Excellence: Put your money where your markets are

From 2010 to 2020, China’s aggregate household income will increase by more than $3.2 trillion. Income increases in India will total $1.4 trillion during the same period. This is definitely impressive, but hardly the whole story. In fact, rises of similar significance are expected in a host of “non BRIC” countries—emerging markets that should be on the radar screens of most global companies and, by implication, most supply chain executives.

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From 2010 to 2020, China’s aggregate household income will increase by more than $3.2 trillion. Income increases in India will total $1.4 trillion during the same period. This is definitely impressive, but hardly the whole story. In fact, rises of similar significance are expected in a host of “non BRIC” countries—emerging markets that should be on the radar screens of most global companies and, by implication, most supply chain executives.

However, simply relating an emerging economy’s growth potential paints an incomplete picture. Companies with growing aspirations also must understand the product and service needs triggered by various levels of income improvement.

Consider what happens when an emerging-market household’s annual income surpasses $5,000. At this threshold, spending on personal goods, televisions, mobile telephones, and two-wheel vehicles could reach critical mass. According to a 64-country Accenture study, an additional 225 million emerging market households will earn $5,000 or more by 2020. China and India will enjoys the greatest rises. But the $5,000 number will also increase by 11 million in Indonesia and nearly 8 million in Nigeria.

At the $15,000 level, household spending begins to include items such as cars, computers, and basic financial products. Within the scope of the Accenture survey, emerging-market households with incomes of $15,000 or more are forecasted to rise from 36 percent in 2010 to 54 percent in 2020. This would add 240 million households to this income segment, with half the increase coming from China alone. In Russia, 12 million additional households are expected to earn $15,000 or more by 2020.

Big things happen when annual household incomes reach or exceed $30,000—including major boosts in the demand for homes, healthcare services, and basic leisure goods. By 2020, India could gain 21 million households earning $30,000 or more per year. Brazil and Turkey are expected to add 5 million and 4.7 million households, respectively. Over the same time period, the number of Chinese households making more than $30,000 per year will increase more than any other country in the world.

At $50,000 per year, emerging-market spending begins to include more life insurance and pension products, leisure and tourism services, and luxury consumer goods. By 2020, China could bring 5 million additional households to this segment. South Korea is expected to double its number of $50,000 households to 42 percent.
From 2010 to 2020, Turkey’s share of households with annual incomes of $50,000 or more is estimated to nearly double—from 18 percent to 34 percent. This translates to an additional 3.6 million households in that income segment. Kazakhstan could more than double the share of its population at the $50,000 level—from 7 percent to 15 percent. By 2020, Kazakhstan will have 770,000 households earning above $50,000.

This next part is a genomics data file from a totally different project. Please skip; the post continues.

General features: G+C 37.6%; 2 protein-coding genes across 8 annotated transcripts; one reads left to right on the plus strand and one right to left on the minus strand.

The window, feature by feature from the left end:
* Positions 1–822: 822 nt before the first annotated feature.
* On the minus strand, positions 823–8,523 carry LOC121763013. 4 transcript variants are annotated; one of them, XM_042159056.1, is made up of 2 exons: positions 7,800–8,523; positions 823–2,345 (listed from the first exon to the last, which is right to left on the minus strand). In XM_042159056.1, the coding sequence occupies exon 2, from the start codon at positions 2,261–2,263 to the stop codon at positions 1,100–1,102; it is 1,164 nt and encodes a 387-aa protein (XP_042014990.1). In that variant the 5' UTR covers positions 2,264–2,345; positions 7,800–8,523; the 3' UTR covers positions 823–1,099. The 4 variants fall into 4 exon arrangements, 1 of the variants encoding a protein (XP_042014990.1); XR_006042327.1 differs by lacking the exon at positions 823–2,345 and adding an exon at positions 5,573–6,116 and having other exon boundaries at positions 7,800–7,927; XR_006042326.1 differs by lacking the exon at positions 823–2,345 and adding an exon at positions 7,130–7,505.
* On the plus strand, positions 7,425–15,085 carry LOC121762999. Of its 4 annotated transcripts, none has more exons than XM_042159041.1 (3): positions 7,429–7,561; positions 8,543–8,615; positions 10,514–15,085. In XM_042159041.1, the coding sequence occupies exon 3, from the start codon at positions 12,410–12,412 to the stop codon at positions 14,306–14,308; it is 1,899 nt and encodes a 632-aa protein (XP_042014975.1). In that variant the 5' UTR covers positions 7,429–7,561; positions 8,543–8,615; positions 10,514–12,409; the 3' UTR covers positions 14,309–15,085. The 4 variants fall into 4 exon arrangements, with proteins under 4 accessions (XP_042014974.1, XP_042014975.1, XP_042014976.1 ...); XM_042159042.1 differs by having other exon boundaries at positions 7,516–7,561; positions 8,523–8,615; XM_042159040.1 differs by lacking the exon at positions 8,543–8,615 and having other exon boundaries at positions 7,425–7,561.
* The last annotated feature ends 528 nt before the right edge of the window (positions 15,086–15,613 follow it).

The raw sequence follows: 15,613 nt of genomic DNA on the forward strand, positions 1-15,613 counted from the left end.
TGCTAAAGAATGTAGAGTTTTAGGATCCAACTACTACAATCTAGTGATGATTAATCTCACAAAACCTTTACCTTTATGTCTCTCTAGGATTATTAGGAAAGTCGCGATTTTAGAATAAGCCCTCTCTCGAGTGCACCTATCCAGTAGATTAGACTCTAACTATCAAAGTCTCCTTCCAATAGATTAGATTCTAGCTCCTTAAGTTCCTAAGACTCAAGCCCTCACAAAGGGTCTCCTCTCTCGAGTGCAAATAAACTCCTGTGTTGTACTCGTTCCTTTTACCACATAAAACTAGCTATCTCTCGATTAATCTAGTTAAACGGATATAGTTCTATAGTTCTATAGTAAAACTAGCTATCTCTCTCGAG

Growth has varying drivers
Growth statistics mean a lot. However, it’s important to note that improvements across economies and geographies are seldom a case of comparing apples to apples. Take India, whose growth is fueled primarily by domestic demand—private consumption accounts for 56 percent of India’s economy. China’s economy, on the other hand, is built largely on investment and export growth—private consumption comprises only 34 percent of China’s growth. In Russia, growth is heavily dependent on natural resources: Oil, fuel, and gas accounted for 69 percent of the country’s exports in 2010.

Given these critical distinctions, it often makes sense for companies to base their emerging-market analyses and penetration strategies on regions and cities, rather than countries and continents. In China, for example, there are stark variances in income, demography, religion, and language. It’s possible that the most significant opportunities will be found in lesser-known cities and provinces.

Zhengzhou is a prime example. By 2020, this capital of China’s Henan province will have a larger economy than Sweden, Hong Kong, or Israel. Another example is Surat in the Indian state of Gujarat, which is forecasted to be home to nearly 8 million people by 2020—more than the countries of Paraguay, Uruguay, Norway, Finland, Singapore, Libya, Togo and Republic of the Congo.

Economic data and projections are a key starting point for companies seeking to expand their sales, sourcing, or manufacturing presence in emerging markets. But, far more granular analyses are needed to make growth manageable as well as profitable.


About the Author

Mark Pearson
Mark Pearson is the managing director of the Accenture’s Supply Chain Management practice. He has worked in supply chain for more than 20 years and has extensive international experience, particularly in Europe, Asia and Russia. Based in Munich, Mark can be reached at mark.h.pearson@accenture.com.

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